The federal Fair Credit Reporting Act governs third-party “consumer reports,” which include credit reports; the more in-depth “investigative consumer reports,” which can include interviews with neighbors and associates; and criminal background checks. (The act does not apply to companies that conduct background checks in-house.) But state employment law varies widely, and are often stringent. Neither state nor federal rules offer guidance on how the data in the reports should be interpreted.
Absent real guidelines, either a company’s legal department or HR bears de facto responsibility for developing background-check policies. It is also charged with protecting the safety and eventual destruction of whatever personal employee data is gathered.
New Federal Trade Commission rules that went into effect as of June 1 mandate that any consumer credit information discarded by a company must be destroyed properly so that it cannot be retrieved or reused. As recent data breaches at Bank of America and Time Warner show, this is far easier said than done, especially since the market for illegally procured personal data is expanding. Although no laws currently mandate handling or destruction rules governing noncredit data collected for a background check, experts say employers may still be liable if that data is stolen or misappropriated.
“If your company is collecting data for a business purpose,” says J. Michael Gibbons, vice president for federal security services at Unisys, “how you handle, store, and destroy it is all subject to some concept of negligence. If you mishandle it, or don’t protect it properly, I think you’ll be subject to civil judgments,” if the data is subsequently misused.
Eliminating background checks altogether is not really an option. Many industries now require checks for certain types of workers and prohibit hiring or licensing of anyone with a criminal history. For others, checks are just common sense. At Sunstone Hotel Properties, a hotel management firm and division of Interstate Hotels, every employee from a housekeeper to the CEO is subject to a background check.
Aside from looking for discrepancies between the application and the background-check report, the company has one basic guideline. “Typically, we don’t hire people with felonies, because of the type of work that we do,” says Nida Palpallatoc, director of human resources, alluding to the hospitality and housekeeping tasks that expose employees to guests and their personal belongings at close quarters. The background check is conducted only after a job offer is made.
EEOC rules stipulate that employers cannot simply bar felons from consideration for a job unless there is a “business necessity” for doing so. Says Palpallatoc: “We have hired people with felonies before,” if the felony wasn’t job related. “Some have worked out. Some haven’t.”
The company proudly displays plaques in all of its facilities informing potential candidates and guests alike that all employees are subject to criminal- background checks. “We post the plaques not just as a deterrent but also to let guests know they are safe,” says Palpallatoc. There is no actual correlation between employees without felony convictions and safe guests, of course, a point that Palpallatoc concedes. “But it’s a contribution toward that end,” she says.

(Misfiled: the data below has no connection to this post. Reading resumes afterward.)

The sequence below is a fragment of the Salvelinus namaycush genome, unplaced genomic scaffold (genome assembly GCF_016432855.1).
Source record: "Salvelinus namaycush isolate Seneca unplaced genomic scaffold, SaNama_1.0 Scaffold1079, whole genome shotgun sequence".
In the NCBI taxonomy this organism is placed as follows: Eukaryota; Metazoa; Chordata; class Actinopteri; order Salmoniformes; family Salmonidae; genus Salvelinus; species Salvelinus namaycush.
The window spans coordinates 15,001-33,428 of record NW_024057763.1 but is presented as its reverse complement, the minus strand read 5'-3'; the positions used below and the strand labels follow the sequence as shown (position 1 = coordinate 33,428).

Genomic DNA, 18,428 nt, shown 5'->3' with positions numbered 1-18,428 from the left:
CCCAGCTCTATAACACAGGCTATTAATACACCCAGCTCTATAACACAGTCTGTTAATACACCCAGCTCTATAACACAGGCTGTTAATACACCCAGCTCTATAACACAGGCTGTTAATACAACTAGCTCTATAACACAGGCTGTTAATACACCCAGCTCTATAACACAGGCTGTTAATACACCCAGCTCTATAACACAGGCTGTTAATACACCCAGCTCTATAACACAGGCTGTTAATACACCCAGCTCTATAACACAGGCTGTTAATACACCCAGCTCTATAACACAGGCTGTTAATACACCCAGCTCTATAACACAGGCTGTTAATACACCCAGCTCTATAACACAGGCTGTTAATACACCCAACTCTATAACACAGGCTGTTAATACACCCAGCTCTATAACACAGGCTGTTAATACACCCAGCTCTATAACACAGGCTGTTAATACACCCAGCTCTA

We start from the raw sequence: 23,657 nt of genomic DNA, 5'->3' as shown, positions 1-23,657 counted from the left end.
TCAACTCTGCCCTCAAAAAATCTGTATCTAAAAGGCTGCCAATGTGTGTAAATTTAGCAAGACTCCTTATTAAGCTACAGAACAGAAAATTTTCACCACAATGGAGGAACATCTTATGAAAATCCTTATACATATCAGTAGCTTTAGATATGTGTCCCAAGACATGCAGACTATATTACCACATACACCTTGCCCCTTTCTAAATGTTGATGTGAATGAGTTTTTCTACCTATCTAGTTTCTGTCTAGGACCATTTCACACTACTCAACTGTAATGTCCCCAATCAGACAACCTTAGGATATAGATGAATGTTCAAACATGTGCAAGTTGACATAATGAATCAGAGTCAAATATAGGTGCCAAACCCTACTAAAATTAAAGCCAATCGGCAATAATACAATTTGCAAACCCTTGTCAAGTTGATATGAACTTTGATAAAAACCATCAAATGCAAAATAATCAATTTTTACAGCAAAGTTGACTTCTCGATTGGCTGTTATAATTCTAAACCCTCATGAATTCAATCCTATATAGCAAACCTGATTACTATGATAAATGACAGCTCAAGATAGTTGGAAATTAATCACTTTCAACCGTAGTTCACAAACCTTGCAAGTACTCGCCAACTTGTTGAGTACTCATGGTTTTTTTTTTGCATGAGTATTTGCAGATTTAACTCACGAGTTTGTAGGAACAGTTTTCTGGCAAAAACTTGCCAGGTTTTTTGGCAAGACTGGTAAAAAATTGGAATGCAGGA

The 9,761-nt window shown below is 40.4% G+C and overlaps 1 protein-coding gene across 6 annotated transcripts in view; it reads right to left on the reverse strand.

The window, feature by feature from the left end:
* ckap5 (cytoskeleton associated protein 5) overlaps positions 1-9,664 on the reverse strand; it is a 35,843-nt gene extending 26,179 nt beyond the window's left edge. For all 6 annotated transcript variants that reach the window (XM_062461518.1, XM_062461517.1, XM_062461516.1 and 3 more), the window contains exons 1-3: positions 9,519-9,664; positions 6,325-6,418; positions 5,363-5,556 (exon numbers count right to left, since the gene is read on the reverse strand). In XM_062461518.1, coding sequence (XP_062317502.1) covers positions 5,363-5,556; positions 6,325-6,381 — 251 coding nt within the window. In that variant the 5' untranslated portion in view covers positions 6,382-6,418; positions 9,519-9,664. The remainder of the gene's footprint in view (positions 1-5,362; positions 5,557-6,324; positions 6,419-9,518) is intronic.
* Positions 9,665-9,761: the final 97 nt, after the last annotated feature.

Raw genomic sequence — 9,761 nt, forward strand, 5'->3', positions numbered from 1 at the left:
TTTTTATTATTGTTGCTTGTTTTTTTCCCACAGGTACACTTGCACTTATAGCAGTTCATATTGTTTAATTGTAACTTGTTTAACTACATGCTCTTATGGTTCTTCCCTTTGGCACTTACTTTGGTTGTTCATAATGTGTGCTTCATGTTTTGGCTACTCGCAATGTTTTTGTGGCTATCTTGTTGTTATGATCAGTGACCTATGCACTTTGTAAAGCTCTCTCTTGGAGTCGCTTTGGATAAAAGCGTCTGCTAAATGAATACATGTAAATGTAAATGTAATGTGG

For CFOs, there is a personal aspect to background-check policy. Because they hold such highly responsible positions, with their hands on the financial heart of the corporation, CFOs are more thoroughly checked than other employees, including other C-level employees.
“For finance people, I want to know everything,” says Deming. “You’re spending significant dollars to hire them, and the corporation is totally exposed to them.” Peter Turecek, a New York–based management director at Kroll Associates, the business-intelligence and investigative arm of Kroll Inc., specializes in such background searches, which he says routinely include interviewing everyone related to a candidate, up to and including drinking buddies.
Bypassing the C-Suite
Sunstone is one of the few companies that performs in-depth background checks on executives. Despite the fact that monetary losses caused by executive fraud are 14 times greater than those caused by rank-and-file employee fraud or theft, according to the ACFE study, executives generally bypass the process.
“Many companies will do checks on a cashier, but not the C-suite officers,” says Turecek. “A lot of high-level candidates come by word of mouth from executives. The last thing an HR director wants to do is shoot down a candidate that the board or CEO proposed. They don’t want to run afoul of the old-boy network.”
In fairness, background checks are least effective at the top. They might weed out executives who fudge their résumés, but it is unlikely they will identify the type of people who perpetrate the massive fraud that topples companies. The ACFE says that while background checks can help companies make informed hiring decisions, money may be better spent on tighter internal controls and anonymous tip lines for employees, vendors, and customers — which, it claims, is how most companies in its study caught fraud.
“None of the guys who are on trial right now would have been flagged by a background check,” says Deming. “Some companies want exhaustive behavioral tests of their CFOs and senior executives, but you still wouldn’t have found a thing.”
Kris Frieswick is a senior writer at CFO.